time. It is inappropriate to use Internet-Drafts as reference time. It is inappropriate to use Internet-Drafts as reference
material or to cite them other than as "work in progress." material or to cite them other than as "work in progress."
This Internet-Draft will expire on February 28, 2022. This Internet-Draft will expire on April 19, 2022.
Copyright Notice Copyright Notice
Copyright (c) 2021 IETF Trust and the persons identified as the Copyright (c) 2021 IETF Trust and the persons identified as the
document authors. All rights reserved. document authors. All rights reserved.
This document is subject to BCP 78 and the IETF Trust's Legal This document is subject to BCP 78 and the IETF Trust's Legal
Provisions Relating to IETF Documents Provisions Relating to IETF Documents
(https://trustee.ietf.org/license-info) in effect on the date of (https://trustee.ietf.org/license-info) in effect on the date of
publication of this document. Please review these documents publication of this document. Please review these documents
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See Section 4.2 for more details. See Section 4.2 for more details.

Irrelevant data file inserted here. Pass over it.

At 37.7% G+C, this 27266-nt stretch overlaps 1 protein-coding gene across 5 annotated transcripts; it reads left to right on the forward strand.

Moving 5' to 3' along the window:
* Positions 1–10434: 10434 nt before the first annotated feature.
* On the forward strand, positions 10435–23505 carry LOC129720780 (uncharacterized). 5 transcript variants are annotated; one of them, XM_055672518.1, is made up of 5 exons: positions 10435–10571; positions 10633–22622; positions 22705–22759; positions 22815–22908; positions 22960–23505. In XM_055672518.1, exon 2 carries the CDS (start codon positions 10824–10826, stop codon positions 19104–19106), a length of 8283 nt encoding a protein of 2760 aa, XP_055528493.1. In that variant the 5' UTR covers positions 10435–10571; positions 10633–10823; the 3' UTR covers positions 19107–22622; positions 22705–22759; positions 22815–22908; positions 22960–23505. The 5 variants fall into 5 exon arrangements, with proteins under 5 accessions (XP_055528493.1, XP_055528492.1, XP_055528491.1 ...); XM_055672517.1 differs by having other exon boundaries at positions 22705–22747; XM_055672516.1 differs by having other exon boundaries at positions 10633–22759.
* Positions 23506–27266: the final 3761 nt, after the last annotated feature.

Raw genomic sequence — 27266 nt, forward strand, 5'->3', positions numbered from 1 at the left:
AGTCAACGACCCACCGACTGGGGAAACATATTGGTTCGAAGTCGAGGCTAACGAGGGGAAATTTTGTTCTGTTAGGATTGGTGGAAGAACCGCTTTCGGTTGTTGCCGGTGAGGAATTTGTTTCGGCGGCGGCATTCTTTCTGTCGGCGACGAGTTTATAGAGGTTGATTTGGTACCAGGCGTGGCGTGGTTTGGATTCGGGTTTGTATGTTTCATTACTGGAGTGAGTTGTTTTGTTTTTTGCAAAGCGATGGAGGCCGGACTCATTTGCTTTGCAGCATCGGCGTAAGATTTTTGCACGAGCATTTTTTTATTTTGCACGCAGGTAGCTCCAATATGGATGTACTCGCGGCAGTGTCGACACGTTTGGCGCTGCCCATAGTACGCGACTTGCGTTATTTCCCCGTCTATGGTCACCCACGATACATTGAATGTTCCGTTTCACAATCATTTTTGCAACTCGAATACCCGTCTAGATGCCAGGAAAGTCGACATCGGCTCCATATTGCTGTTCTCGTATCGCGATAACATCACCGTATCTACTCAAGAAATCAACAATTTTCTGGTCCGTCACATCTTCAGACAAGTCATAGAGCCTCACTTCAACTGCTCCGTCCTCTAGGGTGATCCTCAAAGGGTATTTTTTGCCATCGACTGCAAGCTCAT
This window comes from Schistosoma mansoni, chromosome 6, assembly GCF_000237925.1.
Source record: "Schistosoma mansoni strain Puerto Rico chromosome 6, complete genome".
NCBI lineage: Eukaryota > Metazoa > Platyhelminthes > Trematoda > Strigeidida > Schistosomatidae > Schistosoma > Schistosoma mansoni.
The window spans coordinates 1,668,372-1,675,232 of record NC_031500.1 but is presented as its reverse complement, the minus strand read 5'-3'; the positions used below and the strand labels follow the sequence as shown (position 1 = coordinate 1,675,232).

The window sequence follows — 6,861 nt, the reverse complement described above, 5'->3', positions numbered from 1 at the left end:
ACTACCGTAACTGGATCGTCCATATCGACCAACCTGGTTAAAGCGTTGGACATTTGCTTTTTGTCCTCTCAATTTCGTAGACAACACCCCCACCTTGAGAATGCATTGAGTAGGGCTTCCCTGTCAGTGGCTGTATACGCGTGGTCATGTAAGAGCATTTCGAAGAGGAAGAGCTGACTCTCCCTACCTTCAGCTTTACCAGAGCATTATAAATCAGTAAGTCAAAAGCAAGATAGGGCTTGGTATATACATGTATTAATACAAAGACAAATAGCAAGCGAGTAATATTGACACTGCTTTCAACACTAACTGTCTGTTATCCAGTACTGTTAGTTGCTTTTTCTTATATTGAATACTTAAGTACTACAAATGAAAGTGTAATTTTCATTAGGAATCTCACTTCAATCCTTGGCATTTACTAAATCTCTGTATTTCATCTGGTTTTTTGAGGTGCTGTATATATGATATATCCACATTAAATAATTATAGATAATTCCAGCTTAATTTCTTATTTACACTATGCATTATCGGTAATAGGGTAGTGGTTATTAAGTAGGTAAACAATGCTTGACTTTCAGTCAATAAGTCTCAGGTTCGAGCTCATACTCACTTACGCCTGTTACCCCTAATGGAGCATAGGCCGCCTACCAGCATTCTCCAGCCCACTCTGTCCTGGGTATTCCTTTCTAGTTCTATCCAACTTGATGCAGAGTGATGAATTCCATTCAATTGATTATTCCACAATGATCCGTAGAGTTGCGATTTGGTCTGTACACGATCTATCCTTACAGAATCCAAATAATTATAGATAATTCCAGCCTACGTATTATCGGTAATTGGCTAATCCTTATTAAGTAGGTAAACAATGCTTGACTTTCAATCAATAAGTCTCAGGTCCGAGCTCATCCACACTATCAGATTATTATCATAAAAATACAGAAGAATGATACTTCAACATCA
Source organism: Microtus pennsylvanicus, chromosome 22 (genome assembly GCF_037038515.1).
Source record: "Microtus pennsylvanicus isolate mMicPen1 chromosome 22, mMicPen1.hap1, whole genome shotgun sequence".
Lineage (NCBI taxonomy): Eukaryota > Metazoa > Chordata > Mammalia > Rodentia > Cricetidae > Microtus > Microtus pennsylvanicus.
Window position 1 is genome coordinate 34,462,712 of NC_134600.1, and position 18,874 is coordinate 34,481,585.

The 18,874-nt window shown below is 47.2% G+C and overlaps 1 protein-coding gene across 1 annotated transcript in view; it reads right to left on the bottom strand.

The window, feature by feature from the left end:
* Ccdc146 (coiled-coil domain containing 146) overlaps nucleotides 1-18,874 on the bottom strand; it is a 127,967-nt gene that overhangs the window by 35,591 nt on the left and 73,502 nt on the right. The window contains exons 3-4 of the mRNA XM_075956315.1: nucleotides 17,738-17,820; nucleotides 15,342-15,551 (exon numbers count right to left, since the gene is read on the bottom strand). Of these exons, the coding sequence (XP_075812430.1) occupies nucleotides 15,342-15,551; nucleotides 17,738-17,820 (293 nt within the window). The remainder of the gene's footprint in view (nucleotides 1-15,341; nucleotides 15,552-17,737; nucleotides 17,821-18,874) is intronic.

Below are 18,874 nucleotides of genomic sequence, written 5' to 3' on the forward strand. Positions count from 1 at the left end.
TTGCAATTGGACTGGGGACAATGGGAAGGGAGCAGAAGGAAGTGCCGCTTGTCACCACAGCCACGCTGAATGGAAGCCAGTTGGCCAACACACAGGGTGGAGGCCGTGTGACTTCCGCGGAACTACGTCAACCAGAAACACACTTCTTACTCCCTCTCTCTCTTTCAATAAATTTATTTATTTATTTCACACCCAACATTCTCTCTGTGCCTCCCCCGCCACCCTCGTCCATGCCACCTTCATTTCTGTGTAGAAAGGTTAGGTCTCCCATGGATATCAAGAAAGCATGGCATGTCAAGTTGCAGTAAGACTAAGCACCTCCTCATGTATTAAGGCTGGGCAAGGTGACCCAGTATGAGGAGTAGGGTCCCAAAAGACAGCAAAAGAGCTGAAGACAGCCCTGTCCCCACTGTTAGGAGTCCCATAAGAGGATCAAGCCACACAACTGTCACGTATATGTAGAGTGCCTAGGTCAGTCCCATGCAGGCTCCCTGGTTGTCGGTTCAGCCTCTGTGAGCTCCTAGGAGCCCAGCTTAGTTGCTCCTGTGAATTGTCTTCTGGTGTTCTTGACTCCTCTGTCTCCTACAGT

3.2. Links 3.2. Links
Another common practice is assuming that the HTTP server's name space Another common practice is assuming that the HTTP server's name space
(or a portion thereof) is exclusively for the use of a single (or a portion thereof) is exclusively for the use of a single
application. This effectively overlays special, application-specific application. This effectively overlays special, application-specific
semantics onto that space, precludes other applications from using semantics onto that space, precludes other applications from using
it. it.
As explained in [RFC8820], such "squatting" on a part of the URL As explained in [BCP190], such "squatting" on a part of the URL space
space by a standard usurps the server's authority over its own by a standard usurps the server's authority over its own resources,
resources, can cause deployment issues, and is therefore bad practice can cause deployment issues, and is therefore bad practice in
in standards. standards.